I think also the reason that we have lower enrollment right now is because people are not feeling helped when they’re getting signed up for school. If you don’t feel like you have somebody to answer your questions, or somebody to guide you a little bit, you are not gonna wanna tackle it on your own.”
Sara Marquez, 19
Los Angeles Mission College, majoring in elementary education
“I feel like it needs to be someone young with innovative ideas. I’m not saying it has to be someone fresh out of college or something, but it needs to be someone who has gone through the system and has understood what it’s like to go to a community (college) and have to transfer. I also feel like they also have to be very good at branding, especially in this age of technology. We need someone who can get us out there and speak to younger generations, rather than older ones or past generations.
I feel like in high school, my counselors really pushed the whole, ‘Go to a UC, go to a CSU,’ kinda not looking at community (college) as your best option. Because in some cases, especially for me, it was the best option and I’m very thankful that I did go to community, because it’s offered me opportunities to explore what I wanna do, rather than just being refined to what I think I wanna do.
It’s a nightmare to get any appointments with any counselors or academic advisors, especially right now, since I’m in the midst of wanting to transfer to a CSU. I work full-time and I go to school full-time, and it’s really hard for me to fit a schedule with a counselor.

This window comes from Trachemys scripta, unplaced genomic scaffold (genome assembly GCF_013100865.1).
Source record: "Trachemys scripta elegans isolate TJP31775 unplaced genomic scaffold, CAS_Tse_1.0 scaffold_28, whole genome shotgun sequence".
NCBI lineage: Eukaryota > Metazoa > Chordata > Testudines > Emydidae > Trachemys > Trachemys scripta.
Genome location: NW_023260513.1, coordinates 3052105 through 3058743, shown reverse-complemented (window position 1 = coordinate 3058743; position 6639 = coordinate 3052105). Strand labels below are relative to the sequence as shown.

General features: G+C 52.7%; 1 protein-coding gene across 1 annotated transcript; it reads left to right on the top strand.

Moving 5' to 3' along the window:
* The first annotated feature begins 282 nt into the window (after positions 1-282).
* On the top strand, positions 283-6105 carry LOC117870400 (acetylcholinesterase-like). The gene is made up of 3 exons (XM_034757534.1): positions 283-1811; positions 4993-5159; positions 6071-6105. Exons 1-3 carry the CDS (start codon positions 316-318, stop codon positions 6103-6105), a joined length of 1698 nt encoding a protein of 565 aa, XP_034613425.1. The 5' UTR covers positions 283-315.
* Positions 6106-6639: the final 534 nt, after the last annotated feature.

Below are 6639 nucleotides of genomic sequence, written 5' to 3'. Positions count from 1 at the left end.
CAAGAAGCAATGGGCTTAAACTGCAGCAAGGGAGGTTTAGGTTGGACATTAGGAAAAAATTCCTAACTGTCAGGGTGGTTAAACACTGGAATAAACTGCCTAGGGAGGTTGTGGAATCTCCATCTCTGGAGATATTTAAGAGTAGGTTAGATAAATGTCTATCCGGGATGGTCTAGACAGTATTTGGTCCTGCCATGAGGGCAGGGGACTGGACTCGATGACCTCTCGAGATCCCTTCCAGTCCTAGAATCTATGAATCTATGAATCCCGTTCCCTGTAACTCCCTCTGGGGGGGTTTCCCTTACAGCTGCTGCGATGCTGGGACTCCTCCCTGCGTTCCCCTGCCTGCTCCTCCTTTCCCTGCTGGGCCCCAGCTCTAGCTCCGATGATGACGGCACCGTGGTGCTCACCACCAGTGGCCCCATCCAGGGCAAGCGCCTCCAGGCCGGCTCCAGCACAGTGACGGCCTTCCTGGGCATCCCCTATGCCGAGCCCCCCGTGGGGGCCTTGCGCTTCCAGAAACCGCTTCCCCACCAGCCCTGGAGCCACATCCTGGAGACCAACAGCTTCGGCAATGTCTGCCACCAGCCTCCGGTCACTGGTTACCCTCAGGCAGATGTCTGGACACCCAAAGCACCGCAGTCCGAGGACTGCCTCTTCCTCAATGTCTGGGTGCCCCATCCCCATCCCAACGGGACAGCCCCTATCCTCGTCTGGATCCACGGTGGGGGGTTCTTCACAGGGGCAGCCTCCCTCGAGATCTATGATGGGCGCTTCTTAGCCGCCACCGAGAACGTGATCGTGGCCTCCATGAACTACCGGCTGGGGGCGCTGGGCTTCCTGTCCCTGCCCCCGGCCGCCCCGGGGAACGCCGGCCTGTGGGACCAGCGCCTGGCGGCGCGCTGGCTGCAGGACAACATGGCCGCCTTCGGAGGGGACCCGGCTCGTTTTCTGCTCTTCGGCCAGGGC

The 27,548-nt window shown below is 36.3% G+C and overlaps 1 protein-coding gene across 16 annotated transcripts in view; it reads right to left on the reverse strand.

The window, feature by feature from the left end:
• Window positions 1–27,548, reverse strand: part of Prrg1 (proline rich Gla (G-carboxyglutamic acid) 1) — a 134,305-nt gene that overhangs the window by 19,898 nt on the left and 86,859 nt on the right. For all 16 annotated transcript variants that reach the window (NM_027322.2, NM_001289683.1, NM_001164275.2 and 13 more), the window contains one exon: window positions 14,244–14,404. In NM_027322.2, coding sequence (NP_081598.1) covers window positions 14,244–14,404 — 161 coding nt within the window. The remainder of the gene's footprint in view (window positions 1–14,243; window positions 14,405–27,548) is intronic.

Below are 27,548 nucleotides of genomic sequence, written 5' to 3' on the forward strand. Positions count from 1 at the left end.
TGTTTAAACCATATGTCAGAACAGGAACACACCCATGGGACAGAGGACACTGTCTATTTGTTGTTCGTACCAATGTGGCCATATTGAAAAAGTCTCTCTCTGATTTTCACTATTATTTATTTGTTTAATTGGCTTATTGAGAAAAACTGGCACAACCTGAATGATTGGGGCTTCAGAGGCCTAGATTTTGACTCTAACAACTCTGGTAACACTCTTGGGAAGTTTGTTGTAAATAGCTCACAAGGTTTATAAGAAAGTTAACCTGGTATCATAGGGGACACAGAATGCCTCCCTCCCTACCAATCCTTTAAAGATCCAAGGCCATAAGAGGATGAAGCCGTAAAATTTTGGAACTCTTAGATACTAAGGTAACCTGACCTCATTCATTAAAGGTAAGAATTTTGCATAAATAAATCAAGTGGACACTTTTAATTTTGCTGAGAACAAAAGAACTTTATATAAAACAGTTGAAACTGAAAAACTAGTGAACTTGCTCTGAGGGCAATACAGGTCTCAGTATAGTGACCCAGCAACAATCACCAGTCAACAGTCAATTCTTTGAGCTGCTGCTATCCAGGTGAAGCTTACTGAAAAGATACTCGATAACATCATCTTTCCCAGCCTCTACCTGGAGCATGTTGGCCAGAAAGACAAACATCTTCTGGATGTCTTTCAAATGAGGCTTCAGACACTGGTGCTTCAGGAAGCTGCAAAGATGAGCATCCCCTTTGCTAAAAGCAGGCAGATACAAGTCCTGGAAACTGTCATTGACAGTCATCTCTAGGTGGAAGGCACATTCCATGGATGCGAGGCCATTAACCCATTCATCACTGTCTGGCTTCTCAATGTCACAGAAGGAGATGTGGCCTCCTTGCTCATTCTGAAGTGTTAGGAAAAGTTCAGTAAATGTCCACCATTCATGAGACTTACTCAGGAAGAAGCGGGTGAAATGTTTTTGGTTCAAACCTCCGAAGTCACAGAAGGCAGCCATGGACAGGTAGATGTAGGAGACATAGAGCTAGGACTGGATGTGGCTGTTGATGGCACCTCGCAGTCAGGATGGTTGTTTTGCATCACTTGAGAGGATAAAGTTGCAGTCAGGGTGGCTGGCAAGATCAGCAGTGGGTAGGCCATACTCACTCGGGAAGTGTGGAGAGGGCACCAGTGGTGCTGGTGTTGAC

I feel like it should be pushed more for (the college) to have more flexible office hours, because I know some of our offices are open from like, 8 a.m. to 3, and those are the times I’m at work. There’s a lot of older people there, and I know a lot of them have kids during the day, they work during the day, that’s why they take those night classes, and it’s hard for them to talk to anyone to guide them, since there’s no late hours for them to get in.
I feel like the chancellor should focus on really getting to things that students need to hear… it’s vital for their careers. Because you can be stuck in community college for an extra two years, three years in some cases, because of misinformation.
Coming from a student that’s of color and is first-generation, I feel like it’s really important that somebody has experienced, or been around enough people with those experiences and those backgrounds, to understand the struggle — especially for first-generation (college students) who genuinely have no idea what they’re doing. They’re looking for someone to guide them.”
Heath Moen, 19
Mendocino College in Ukiah, majoring in history
“Attention to details and effort. What do I mean by this? When they have time away from their busy schedule, it would help for them to bounce around the state, and connect with students with events, conferences and the like. Someone with experience in education would be a good option in my opinion, since they will be able to balance feedback with said experience, and make the most effective decisions.”